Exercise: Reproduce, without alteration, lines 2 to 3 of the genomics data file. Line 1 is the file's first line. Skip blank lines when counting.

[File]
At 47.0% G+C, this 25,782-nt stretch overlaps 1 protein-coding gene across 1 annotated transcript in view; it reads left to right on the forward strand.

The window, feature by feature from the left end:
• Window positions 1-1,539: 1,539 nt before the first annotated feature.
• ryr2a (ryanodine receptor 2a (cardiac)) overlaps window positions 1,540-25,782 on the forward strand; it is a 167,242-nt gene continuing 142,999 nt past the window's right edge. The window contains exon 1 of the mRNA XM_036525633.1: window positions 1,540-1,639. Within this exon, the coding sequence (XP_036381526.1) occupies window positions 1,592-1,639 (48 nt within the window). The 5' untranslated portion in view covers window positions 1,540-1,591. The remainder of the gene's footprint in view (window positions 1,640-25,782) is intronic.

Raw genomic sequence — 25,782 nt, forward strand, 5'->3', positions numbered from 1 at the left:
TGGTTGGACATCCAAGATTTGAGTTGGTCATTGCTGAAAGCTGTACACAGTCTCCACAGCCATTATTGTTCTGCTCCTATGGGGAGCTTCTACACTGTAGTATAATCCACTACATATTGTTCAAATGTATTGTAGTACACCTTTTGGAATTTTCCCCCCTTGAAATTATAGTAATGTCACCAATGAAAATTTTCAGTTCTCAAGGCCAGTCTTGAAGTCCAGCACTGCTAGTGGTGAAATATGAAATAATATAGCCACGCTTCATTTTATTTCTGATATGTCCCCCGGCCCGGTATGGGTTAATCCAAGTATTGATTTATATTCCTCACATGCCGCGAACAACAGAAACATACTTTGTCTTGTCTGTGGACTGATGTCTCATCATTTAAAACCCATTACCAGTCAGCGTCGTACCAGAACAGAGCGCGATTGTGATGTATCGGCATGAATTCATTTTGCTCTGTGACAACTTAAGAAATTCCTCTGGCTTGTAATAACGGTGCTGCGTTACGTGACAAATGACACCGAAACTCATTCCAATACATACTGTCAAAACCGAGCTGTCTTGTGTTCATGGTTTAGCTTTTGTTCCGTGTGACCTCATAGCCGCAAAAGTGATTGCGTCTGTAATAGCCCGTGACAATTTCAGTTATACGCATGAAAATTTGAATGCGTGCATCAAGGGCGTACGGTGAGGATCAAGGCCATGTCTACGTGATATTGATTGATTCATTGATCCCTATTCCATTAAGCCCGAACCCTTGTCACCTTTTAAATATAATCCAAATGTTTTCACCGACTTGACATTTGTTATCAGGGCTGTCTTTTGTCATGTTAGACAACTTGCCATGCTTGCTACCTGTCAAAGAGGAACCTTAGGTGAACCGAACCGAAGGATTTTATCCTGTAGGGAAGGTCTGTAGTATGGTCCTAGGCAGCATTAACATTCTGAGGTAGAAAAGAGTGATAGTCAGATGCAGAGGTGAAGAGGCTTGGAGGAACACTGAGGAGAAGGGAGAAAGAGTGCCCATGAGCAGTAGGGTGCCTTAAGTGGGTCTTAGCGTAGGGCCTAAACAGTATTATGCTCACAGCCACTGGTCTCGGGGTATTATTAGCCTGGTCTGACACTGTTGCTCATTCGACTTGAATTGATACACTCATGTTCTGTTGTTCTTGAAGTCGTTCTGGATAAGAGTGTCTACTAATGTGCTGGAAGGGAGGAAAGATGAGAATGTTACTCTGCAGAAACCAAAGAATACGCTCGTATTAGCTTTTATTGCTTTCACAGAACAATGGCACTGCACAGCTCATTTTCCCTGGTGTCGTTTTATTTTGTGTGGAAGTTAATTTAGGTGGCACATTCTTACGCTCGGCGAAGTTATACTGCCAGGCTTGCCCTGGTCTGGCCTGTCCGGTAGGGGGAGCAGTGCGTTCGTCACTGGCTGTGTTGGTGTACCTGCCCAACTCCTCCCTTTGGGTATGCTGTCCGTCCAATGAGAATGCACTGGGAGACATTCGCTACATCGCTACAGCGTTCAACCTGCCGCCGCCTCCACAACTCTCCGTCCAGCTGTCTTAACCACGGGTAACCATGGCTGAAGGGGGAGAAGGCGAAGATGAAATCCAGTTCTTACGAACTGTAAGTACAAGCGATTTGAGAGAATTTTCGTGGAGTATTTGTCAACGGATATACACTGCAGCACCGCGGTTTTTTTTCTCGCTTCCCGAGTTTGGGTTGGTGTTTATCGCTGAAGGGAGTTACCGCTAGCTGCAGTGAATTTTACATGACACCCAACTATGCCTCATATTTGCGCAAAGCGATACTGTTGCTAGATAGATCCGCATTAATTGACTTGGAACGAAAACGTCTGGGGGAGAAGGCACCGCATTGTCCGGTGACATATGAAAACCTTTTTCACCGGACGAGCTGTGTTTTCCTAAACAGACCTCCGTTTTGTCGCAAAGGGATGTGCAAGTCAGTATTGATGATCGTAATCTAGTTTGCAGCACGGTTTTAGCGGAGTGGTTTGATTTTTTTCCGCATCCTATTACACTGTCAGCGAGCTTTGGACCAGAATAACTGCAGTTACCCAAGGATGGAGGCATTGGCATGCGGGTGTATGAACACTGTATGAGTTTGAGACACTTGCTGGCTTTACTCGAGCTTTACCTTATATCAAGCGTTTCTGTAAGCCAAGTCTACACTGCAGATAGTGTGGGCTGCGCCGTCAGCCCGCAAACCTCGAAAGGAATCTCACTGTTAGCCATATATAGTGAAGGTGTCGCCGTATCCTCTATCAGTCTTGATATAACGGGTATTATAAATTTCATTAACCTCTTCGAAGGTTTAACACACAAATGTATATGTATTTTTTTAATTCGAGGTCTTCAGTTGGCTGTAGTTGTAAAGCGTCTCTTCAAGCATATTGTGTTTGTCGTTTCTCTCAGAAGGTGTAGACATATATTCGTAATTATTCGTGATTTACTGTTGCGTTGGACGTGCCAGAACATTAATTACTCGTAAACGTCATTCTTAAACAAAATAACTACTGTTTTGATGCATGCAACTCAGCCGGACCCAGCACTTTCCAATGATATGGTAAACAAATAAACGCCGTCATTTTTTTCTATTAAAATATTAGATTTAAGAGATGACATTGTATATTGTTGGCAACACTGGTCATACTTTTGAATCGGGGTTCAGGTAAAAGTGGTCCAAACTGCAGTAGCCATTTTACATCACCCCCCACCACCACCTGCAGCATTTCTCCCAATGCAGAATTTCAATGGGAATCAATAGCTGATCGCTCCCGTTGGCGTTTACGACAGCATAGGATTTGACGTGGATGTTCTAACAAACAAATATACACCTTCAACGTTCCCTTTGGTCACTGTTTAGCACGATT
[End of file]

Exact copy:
The window, feature by feature from the left end:
• Window positions 1-1,539: 1,539 nt before the first annotated feature.